Fossil fuel generation has more than halved over the last decade, hitting a new record low in 2020.
Just 102.7TWh was produced by coal and gas-fired plants combined last year, compared with 230.5TWh in 2011, according to analysis from EnAppSys.
As carbon intensive electricity generation has fallen away, the renewables sector has become a dominant player in the power mix. In 2020, renewables produced a record 41% (120.3TWh) of Great Britain’s overall electricity output. This is up from 2019, when wind, solar and other renewables contributed 35% of the country's electricity, with generation growing by 15MTh.
This growth was mainly driven by a 25% increase in wind generation, which expanded up to 74TWh. This was largely due to increased deployment of offshore wind, as the UK continues to target the technology. In particular, Q1 was a notable windy period, marked EnAppSys, with a number of storms – such as Storm Ciara in February which pushed wind power to 44.26% – leading to substantial generation.
Wind generation was more than double the second biggest renewable contributor biomass, which produced 28.5TWh. Solar generation did not fair as well, falling from 2019’s total generation of 12TWh to 10TWh in 2020. This was despite record levels of output in Q2, which saw solar hitting a new peak generation record of 9.68GW in April for example.
However, wind, solar and hydro still collectively almost caught up to gas generation in 2020, with 91.6TWh generated by renewables versus 95.7TWh by gas-fired plants. When biomass is added in renewables easily overtake gas generation, which contributed 32.9% of the energy mix, or 95.7TWh. The gas fleet’s generation fell by 16% from 2019.
Nuclear – the third biggest source of generation – saw little change from 2019 levels, generating 50TWh and contributing 17.1% overall.
Coal power continued to decline at a rapid rate, with 2020 seeing 67 days and 16 hours without the fossil fuel in the mix. This was the longest period Britain has been without coal since it was first used to generate continuous electricity by Thomas Edison in London in 1882. The continued decline of the technology allowed a historic first, with Britain celebrating its first coal free Christmas.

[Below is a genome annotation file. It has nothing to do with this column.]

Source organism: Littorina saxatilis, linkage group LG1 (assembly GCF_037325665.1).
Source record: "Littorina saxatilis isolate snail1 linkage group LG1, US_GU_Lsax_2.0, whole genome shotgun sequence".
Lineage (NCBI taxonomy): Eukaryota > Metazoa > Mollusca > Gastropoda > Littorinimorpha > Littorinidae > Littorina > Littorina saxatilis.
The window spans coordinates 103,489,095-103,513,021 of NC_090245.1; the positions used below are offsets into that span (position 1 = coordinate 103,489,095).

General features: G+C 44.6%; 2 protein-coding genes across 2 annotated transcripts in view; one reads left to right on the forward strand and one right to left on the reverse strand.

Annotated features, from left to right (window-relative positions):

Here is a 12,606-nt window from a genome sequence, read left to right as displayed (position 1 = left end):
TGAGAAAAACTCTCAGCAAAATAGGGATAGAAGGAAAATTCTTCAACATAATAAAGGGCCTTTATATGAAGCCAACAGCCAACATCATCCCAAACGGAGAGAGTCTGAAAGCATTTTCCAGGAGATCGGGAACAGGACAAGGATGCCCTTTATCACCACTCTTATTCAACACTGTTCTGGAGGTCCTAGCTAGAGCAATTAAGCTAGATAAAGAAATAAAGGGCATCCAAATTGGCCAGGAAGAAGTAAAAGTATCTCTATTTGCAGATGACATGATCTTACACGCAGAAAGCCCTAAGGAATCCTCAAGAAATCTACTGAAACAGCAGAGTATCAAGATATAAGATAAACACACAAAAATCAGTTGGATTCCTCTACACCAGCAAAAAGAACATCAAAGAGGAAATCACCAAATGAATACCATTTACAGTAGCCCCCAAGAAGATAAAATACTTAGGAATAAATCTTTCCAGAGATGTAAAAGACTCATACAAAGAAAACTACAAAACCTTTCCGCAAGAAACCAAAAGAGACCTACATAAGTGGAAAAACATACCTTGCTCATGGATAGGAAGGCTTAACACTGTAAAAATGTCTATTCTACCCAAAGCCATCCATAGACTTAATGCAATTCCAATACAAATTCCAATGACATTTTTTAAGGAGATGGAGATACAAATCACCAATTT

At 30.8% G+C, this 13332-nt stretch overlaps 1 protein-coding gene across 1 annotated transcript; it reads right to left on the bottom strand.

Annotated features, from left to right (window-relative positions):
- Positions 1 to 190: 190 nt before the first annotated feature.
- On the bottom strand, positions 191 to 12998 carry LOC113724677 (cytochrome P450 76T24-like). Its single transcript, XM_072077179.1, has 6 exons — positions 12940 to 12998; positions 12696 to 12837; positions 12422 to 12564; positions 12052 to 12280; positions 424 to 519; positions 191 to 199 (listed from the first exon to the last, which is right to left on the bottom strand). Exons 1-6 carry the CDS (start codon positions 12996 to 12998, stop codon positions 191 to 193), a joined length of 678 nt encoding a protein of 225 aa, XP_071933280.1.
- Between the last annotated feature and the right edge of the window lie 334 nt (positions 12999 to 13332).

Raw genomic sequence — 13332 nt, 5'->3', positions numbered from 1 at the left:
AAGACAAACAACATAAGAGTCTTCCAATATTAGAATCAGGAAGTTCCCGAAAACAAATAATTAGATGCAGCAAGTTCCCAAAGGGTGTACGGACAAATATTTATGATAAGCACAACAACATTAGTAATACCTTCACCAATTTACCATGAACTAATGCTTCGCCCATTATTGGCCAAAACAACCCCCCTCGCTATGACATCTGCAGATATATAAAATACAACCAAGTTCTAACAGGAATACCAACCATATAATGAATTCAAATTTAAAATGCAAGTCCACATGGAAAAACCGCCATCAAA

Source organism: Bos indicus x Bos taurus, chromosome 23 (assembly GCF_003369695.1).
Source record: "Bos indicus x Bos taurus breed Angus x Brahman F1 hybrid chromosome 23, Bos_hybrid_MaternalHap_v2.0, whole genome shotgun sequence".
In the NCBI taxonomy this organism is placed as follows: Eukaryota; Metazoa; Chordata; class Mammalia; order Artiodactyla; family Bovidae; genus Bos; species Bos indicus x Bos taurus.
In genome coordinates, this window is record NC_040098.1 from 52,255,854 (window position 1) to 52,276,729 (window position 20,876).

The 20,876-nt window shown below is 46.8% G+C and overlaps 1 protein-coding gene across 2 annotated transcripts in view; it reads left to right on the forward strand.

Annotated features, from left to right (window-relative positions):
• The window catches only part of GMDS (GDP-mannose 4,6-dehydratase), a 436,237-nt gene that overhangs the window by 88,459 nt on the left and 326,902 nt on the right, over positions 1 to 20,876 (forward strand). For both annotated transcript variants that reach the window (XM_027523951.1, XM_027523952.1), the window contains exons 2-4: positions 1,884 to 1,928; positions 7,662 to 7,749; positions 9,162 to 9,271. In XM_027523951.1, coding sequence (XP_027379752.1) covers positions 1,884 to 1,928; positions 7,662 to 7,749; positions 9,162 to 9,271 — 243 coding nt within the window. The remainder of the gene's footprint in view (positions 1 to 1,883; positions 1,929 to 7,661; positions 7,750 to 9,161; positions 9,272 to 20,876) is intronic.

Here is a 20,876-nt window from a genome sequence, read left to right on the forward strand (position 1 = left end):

A number of coal plants left the market helping to drive this decline, with the three Aberthaw B coal units going offline at the end of 2019 and the three Fiddlers Ferry units going offline in March 2020. With Calon Energy going into administration, its four CCGT plants – Baglan Bay, Severn Power 10 and 20, plus Sutton Bridge – also left the market.
Paul Verrill, director of EnAppSys, said that the record renewable generation together with lower demand allowed for the lowest levels of conventional generation in recent history.
“For a notable portion of 2020, these conditions meant that coal and gas-fired plants often fell down the merit order. Nuclear production was also down, in part reflecting contractual arrangements to take Sizewell offline during the May to September period to provide greater headroom to support system security,” he continued.
“The combination of low demand and high renewable output saw occasional requirements for actions by National Grid to increase system inertia by bringing on conventional spinning generation on occasions, most notably during the May Bank Holiday weekends at the height of the first lockdown.”
Low demand was driven by the COVID-19 lockdowns, which had a profound impact on demand patterns. This was particularly noticeable in the first lockdown with reductions of 20% compared to previous years. This meant that a new record all-time low level of demand was hit in May, with just 13.8GW required.
Throughout the whole of 2020, demand was down 7% on 2019, the largest decrease seen in any year since 2011. Demand was 238.2TWh, with an average of 27.1GW per half hour settlement period.
“Market prices fell materially in response to the low demand conditions,” continued Verrill, with day ahead prices falling to an average of £35/MWh, an 18% drop on 2019.
“Last year was also notable for periods of negative prices with some very low prices occurring – notably £-70.49/MWh on May 22 and £-65.94/MWh on June 28, with prices remaining negative for hours at a time on a number of occasions during Q2. These occurred during periods of low demand, when large volumes of wind had to be bid down or switched off.”
EnAppSys’s analysis for 2020 follows National Grid ESO hailing the year as its greenest ever within its statistics for the year, pointing to record wind and solar generation, along with the remarkable coal-free period.